Difference Between Plane Surveying and Geodetic Surveying

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To someone outside the building industry, all forms of surveys are the same. However, the professionals involved in the industry, such as Galloway architects, know the difference and understand why the knowledge of it is important to their work.

Surveying is done in two major ways; plane surveying and geodetic surveying. They are both different from one another.

Plane surveying

Plane surveying holds the premise that the earth is flat and that all its angles, elevations, and depressions are also flat. Plane surveying is carried out to map out points in the area for creating the best-suited design. Simply put, plane surveying considers the earth’s topography to be flat; therefore, every impact of the curvature is discarded in planning a project.

Features of Plane Surveying

  1. In plane surveying, every measured line is deemed as parallel to others. All measured angles, including polygonal are also considered flat angels without elevation or depression.
  2. The accuracy of survey results is lower than that of geodetic surveying.
  3. Equipment used include the traditional survey equipment like a theodolite,
  4. The field values do not affect the accuracy of the survey.

Galloway architects typically work with plane surveying results when designing a building.

Geodetic surveying

Geodetic surveying takes into consideration the shape and curvature of the earth, together with the distance, angles of depression and elevation, and the bearing of the topography. Geodetic surveying measures the geodynamical properties of the earth.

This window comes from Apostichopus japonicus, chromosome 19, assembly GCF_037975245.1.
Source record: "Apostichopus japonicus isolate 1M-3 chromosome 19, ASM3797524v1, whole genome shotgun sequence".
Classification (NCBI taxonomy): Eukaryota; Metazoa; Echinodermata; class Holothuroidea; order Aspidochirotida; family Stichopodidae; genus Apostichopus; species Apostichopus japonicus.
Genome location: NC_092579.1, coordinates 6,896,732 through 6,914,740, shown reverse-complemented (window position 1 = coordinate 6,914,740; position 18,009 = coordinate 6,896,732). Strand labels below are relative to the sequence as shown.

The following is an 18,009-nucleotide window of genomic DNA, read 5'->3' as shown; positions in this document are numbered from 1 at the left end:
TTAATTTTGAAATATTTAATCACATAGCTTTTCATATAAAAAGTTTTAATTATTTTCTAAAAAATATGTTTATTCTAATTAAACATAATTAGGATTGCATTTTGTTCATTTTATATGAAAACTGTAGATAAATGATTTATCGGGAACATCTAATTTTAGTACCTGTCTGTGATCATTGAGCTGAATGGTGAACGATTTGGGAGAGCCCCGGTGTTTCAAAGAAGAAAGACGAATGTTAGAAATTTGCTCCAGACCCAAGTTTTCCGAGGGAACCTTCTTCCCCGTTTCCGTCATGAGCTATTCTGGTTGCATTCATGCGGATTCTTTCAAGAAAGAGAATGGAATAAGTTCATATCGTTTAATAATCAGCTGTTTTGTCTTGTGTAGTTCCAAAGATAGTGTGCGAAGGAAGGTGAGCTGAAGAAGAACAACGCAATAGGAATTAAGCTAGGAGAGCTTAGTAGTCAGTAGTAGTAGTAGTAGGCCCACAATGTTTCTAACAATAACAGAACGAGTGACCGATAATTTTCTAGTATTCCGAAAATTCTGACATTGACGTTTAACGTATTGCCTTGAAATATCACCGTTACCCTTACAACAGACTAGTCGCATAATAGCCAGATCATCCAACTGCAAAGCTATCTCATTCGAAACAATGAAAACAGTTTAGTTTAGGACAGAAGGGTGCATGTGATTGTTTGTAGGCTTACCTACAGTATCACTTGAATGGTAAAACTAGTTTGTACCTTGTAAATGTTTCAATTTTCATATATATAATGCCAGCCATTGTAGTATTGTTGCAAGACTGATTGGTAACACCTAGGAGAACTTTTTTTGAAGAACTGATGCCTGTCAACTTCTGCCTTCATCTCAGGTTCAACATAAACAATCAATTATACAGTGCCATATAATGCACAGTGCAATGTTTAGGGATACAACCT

Features of Geodetic surveying

  1. Every necessary detail of the shape and topography of the earth are considered.
  2. The equipment includes GPS and satellites in space. Thus, it is mostly performed by government bodies.
  3. The field values influence the precision and accuracy of the survey.

Differences between Plane and Geodetic Surveying

  • Method:

In-plane surveying, the impact of the earth’s curvature, angles, and bearings are ignored.

In geodetic surveying, all these properties are accounted for, and necessary corrections are effected.

  • Size:

Survey projects covering less than 260 KM² are done using plane surveying.

Geodetic surveying, on the other hand, is used for larger survey projects of above 260 KM².

  • Tools and equipment:

Plane surveying is carried out using the more common survey tools such as measuring tape, chain, and theodolite, while geodetic surveying involves more advanced tools.

Galloway architects and engineers take into consideration the topography and geodynamical qualities of the earth when carrying out surveys, design, and planning on large land areas.

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